In a tumultuous region, Dubai has long been considered something of a safe haven.
As conflict has rippled across the Middle East in recent years, the commercial capital of the United Arab Emirates has continued its relentless charge to the summit of global hospitality.
So it is fitting that the city state is once again emerging first from the Covid-19 pandemic, reclaiming its place as a leading destination for visitors from all over the world.
According to Goran Stojkovic, hotel manager at the luxurious the Ritz-Carlton, Dubai International Financial Centre, the prompt decisions taken by the local authorities at the start of the pandemic are now paying dividends, allowing for a swift reopening.
“We are only in a position to benefit from the reopening of the market because of the work the Dubai authorities have done,” he explains.
“The safety measures put in place will be the crucial factor in the decision-making processes of the companies we work with.
“They will also need to assess the level of business they have in Dubai, and with the emirate reopening ahead of other destinations in the region, that can only increase.”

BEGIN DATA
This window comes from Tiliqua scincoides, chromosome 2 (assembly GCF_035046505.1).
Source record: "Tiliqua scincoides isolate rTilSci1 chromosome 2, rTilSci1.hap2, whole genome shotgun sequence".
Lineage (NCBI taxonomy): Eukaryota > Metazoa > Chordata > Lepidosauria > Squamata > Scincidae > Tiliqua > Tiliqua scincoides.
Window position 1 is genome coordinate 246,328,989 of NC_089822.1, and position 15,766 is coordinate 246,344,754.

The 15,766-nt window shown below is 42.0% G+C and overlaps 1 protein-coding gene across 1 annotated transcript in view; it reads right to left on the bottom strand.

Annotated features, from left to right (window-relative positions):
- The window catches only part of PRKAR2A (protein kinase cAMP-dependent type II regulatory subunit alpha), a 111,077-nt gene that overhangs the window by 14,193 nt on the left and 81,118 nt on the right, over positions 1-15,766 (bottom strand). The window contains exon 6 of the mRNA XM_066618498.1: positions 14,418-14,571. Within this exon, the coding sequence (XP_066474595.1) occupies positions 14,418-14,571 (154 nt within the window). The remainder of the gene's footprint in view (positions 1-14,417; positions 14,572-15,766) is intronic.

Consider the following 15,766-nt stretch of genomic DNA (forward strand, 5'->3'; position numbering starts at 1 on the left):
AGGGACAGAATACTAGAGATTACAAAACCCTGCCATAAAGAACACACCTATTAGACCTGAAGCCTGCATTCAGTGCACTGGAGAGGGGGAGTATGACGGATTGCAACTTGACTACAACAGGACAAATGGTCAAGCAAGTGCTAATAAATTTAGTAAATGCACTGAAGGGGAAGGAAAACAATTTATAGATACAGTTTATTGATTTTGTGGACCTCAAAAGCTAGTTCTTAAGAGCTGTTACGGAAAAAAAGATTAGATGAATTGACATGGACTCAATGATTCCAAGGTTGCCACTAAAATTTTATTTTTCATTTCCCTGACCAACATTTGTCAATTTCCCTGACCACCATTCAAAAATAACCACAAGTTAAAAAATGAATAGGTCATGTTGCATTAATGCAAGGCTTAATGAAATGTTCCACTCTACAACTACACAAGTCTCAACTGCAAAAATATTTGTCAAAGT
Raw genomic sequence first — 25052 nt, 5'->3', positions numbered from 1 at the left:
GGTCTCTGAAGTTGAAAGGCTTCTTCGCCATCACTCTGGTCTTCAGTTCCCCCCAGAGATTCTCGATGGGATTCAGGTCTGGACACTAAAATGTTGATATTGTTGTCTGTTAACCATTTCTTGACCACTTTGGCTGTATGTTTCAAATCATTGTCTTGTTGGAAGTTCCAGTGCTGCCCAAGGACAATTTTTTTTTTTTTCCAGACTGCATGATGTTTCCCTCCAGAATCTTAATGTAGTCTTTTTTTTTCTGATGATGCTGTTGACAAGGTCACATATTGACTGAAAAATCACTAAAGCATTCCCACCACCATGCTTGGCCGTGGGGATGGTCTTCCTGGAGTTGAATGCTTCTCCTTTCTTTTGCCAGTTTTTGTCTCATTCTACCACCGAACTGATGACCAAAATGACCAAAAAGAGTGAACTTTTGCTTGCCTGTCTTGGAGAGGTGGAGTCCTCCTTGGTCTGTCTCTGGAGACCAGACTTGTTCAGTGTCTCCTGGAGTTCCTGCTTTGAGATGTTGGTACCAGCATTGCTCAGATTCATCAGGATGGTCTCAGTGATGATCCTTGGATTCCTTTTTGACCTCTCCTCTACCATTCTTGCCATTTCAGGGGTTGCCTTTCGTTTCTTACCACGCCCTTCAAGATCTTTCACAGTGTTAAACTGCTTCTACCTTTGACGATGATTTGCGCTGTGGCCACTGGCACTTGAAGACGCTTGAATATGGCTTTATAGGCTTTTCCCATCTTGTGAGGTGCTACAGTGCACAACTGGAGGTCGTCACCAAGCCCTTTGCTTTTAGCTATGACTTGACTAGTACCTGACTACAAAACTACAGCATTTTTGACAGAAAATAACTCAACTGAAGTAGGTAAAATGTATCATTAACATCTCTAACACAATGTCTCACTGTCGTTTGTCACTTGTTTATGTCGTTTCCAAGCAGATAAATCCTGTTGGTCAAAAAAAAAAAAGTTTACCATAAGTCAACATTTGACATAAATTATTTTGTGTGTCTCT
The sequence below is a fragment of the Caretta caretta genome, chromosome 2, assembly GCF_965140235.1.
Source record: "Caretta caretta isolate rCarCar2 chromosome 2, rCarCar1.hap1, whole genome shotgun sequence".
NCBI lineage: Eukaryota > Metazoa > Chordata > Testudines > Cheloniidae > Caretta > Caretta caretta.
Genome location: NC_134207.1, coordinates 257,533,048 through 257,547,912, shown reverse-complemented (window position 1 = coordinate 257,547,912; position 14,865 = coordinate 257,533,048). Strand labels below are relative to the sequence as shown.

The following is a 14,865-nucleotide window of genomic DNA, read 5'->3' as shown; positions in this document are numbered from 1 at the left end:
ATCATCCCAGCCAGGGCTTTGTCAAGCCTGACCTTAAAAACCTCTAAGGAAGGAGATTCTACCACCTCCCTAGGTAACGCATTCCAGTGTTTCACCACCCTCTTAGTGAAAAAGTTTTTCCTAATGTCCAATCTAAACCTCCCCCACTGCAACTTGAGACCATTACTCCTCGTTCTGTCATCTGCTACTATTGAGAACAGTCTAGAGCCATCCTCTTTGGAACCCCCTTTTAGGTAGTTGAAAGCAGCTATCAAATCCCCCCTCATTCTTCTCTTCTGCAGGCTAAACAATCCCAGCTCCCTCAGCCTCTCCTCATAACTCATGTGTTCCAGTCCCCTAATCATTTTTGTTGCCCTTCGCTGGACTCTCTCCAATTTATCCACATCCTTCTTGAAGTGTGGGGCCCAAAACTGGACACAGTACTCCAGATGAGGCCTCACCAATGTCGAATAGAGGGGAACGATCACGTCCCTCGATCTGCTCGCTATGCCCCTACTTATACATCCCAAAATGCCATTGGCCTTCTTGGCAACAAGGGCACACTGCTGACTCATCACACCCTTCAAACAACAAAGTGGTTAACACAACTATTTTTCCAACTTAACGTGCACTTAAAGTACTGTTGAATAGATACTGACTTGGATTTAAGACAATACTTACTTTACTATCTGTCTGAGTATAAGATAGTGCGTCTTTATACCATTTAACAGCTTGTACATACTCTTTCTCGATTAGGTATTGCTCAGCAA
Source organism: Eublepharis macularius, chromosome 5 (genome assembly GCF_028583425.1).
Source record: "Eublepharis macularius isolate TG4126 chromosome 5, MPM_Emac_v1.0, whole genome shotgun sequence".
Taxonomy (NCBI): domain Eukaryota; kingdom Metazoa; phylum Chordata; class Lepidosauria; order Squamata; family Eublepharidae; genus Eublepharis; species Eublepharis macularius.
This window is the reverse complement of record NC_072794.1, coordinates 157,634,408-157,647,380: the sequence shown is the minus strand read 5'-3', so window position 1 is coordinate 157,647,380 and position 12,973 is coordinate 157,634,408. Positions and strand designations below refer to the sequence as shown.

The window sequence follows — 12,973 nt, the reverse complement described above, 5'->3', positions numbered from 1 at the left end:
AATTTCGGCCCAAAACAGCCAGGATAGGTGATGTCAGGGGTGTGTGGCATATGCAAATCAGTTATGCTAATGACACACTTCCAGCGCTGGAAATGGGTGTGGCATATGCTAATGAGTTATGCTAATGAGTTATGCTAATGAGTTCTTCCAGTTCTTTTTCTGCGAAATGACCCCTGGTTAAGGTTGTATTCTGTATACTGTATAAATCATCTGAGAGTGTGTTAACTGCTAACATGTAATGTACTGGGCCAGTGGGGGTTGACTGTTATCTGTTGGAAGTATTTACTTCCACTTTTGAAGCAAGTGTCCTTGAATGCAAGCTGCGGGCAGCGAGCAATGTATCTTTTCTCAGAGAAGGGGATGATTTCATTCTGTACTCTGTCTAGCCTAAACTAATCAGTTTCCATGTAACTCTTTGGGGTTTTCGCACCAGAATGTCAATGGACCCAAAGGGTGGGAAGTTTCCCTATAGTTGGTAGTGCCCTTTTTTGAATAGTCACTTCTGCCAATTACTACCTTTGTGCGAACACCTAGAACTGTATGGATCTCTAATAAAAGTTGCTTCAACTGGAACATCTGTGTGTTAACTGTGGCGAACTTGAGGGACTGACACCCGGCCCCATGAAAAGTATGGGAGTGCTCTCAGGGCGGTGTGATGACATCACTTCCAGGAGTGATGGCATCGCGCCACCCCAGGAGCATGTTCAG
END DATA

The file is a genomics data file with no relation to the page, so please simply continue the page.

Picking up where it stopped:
While hospitality operators around the world closed down in March this year, as Covid-19 travelled from Asia, through the Middle East and into Europe, the Ritz-Carlton, Dubai International Financial Centre, took the decision to remain open.
The Art Deco-inspired hotel, home to the biggest ballroom on the Sheikh Zayed Road and an impressive fine art collection, also has a residential section which was maintained throughout the crisis.
“We have stayed open over the last few months as the property has 127 residences, as well as the 341 hotel rooms, all spread over the one building,” Stojkovic tells Breaking Travel News editor, Chris O’Toole.
“This meant we did not close during the Covid-19 lockdown.
“Most of the hotel guests left at the end of April, and demand fell, so any domestic guests who did visit, we accommodated them in the residential part of the hotel, and kept that open throughout.”